The Supreme Court of Canada has once again softened the Conservative government's tough-on-crime agenda.
In a unanimous 7-0 ruling, the high court affirmed Friday that offenders can receive extra credit for time spent in custody before they are sentenced.
- Read the Supreme Court's rulings here and here
The Conservatives' Truth in Sentencing Act placed a cap on the credit an offender could receive for their time in pre-trial custody. The 2009 law toughened the sentencing provisions for repeat and violent offenders by removing the long-held provision of giving an offender credit for double the time served.
The Tories removed the provision, but the law allowed for a credit of 1.5 times in exceptional circumstances.
The Supreme Court ruled Friday that pre-trial custody constitutes a circumstance that warrants the 1.5 credit.
"Had Parliament intended to alter the well-established rule that enhanced credit compensates for the loss of eligibility for early release, it would have done so expressly," said the ruling, written by Justice Andromache Karakatsanis.
"I conclude that loss of access to parole and early release constitutes a 'circumstance' capable of justifying enhanced credit."
Friday's rulings were not constitutional cases, and they do not strike down any laws.
But they will serve as legal precedents that will provide guidance for judges when they sentence offenders.
Setbacks for Conservative agenda
They also represent the latest in a series of rebukes of the Conservative government's law and order agenda.
The Supreme Court examined two separate criminal cases, including one involving a young man convicted of manslaughter in the shaking death of his infant daughter, and who was given the 1.5 credit.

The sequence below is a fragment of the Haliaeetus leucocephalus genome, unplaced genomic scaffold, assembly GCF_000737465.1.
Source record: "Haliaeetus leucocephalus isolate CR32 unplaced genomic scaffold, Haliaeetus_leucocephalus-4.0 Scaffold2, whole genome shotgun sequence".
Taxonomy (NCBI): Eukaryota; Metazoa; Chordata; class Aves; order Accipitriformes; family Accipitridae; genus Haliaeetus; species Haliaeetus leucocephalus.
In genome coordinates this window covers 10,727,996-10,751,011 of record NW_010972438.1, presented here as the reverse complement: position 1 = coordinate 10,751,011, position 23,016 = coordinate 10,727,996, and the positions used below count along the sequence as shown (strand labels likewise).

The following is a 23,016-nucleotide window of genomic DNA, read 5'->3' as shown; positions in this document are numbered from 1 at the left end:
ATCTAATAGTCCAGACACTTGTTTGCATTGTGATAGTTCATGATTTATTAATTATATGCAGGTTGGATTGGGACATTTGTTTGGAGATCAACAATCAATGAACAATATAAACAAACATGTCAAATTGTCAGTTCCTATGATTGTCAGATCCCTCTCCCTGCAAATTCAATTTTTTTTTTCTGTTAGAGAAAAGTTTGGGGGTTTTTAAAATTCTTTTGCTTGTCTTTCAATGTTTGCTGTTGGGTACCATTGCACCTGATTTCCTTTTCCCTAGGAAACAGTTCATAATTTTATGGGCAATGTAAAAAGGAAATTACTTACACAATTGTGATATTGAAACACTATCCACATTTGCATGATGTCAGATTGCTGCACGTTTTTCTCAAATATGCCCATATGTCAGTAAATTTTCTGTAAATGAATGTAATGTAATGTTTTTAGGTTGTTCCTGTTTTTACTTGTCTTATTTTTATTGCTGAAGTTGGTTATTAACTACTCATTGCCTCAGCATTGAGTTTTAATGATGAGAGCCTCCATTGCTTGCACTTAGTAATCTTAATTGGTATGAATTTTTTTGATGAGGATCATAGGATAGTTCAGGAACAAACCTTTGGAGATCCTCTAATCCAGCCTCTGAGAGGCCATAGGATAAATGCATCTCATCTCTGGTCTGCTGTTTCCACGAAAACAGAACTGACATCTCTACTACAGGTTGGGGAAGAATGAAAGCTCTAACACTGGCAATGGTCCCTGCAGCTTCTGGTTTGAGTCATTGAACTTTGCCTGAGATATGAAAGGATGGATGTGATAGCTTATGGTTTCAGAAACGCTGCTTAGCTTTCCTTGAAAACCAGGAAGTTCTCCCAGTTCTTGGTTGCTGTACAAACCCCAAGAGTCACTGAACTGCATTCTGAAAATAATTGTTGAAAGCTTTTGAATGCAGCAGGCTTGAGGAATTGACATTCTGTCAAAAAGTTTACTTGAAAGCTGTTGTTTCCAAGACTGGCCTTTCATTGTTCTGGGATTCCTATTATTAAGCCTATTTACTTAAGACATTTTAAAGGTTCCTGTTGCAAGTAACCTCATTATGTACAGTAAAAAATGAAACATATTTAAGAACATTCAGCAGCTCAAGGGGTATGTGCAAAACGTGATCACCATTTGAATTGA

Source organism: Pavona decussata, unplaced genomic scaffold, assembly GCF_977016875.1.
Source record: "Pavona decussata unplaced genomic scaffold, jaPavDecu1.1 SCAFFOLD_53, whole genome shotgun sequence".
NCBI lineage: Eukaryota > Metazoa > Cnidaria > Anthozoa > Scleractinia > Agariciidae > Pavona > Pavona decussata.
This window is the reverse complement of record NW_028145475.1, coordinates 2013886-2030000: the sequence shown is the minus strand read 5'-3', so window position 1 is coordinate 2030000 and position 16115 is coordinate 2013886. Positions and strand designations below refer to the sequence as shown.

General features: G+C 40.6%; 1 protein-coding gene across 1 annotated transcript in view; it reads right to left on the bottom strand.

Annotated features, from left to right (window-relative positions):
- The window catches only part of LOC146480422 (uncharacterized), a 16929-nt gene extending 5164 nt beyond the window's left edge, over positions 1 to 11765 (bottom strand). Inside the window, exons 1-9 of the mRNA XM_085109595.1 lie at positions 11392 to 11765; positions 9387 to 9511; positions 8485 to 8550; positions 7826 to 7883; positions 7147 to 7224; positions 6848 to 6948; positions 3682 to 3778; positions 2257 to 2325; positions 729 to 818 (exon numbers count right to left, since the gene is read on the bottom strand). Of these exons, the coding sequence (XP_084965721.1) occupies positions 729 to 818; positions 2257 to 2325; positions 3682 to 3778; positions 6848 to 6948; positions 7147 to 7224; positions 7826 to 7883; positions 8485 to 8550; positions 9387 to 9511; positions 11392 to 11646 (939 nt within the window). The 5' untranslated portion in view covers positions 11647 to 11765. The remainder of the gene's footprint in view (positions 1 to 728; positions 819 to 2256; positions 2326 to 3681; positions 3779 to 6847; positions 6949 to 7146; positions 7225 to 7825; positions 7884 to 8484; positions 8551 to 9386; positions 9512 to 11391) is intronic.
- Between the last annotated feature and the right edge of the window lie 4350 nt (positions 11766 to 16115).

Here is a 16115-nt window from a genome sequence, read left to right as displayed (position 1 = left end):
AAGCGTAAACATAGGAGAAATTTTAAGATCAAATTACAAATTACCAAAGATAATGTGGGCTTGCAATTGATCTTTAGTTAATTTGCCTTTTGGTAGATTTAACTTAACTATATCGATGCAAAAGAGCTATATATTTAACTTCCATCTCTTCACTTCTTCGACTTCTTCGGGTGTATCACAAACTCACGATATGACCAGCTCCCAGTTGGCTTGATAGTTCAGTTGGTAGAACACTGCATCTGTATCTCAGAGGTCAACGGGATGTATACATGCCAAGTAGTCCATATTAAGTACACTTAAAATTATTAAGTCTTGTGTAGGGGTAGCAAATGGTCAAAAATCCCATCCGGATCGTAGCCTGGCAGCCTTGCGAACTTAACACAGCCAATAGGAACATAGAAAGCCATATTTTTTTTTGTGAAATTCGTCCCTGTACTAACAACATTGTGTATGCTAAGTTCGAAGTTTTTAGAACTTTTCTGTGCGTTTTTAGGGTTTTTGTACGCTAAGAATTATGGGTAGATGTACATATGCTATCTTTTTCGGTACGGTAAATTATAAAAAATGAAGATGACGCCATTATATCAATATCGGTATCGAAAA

In May 2011, Sean Summers, then 20, had his eight-year sentence reduced to six years and eight months to credit him one and a half times for his time already served after he pleaded guilty and showed remorse for the crime.
"A rule that results in longer sentences for offenders who do not obtain bail, compared to otherwise identical offenders does not result in 'similar ... sentences imposed on similar offenders for similar offences committed in similar circumstances'," said the ruling.
A third case dealt with the issue of retroactivity. The court denied appeal for a man who argued that because he committed the criminal acts for which he was being sentenced before the new law came into force, the limit on credit for pre-trial custody shouldn't have applied.
The rulings comes one day after the Supreme Court of Canada agreed to hear two more cases on whether the government's changes to mandatory-minimum sentences for unlawful gun possession are constitutional.
One month ago, the high court struck down retroactive changes to parole eligibility that the Conservatives had enacted. In that case, the high court ruled that the Abolition of Early Parole Act was unconstitutional because it imposed new punishment on people who had already been tried and sentenced.
The lower courts have also pushed back against the Tories' crime agenda, as judges in at least three provinces have taken steps against a new mandatory victim surcharge, saying it places an unfair burden on those who don't have the means to pay.
In those cases, the judges have either refused to order criminals to pay the mandatory surcharge or attempted to render it impossible for authorities to collect the fee.
The Supreme Court also dealt the Harper government another major setback last month when it rejected its appointment of Justice Marc Nadon, ruling that the semi-retired Federal Court of Appeal judge did not have the proper qualifications laid out in the Supreme Court Act for a Quebec nominee.
Mobile users, read the rulings here (PDFs):
R v Carvery (pre-trial credit)
R v Summers (pre-trial credit)
R v Clarke (retroactivity)
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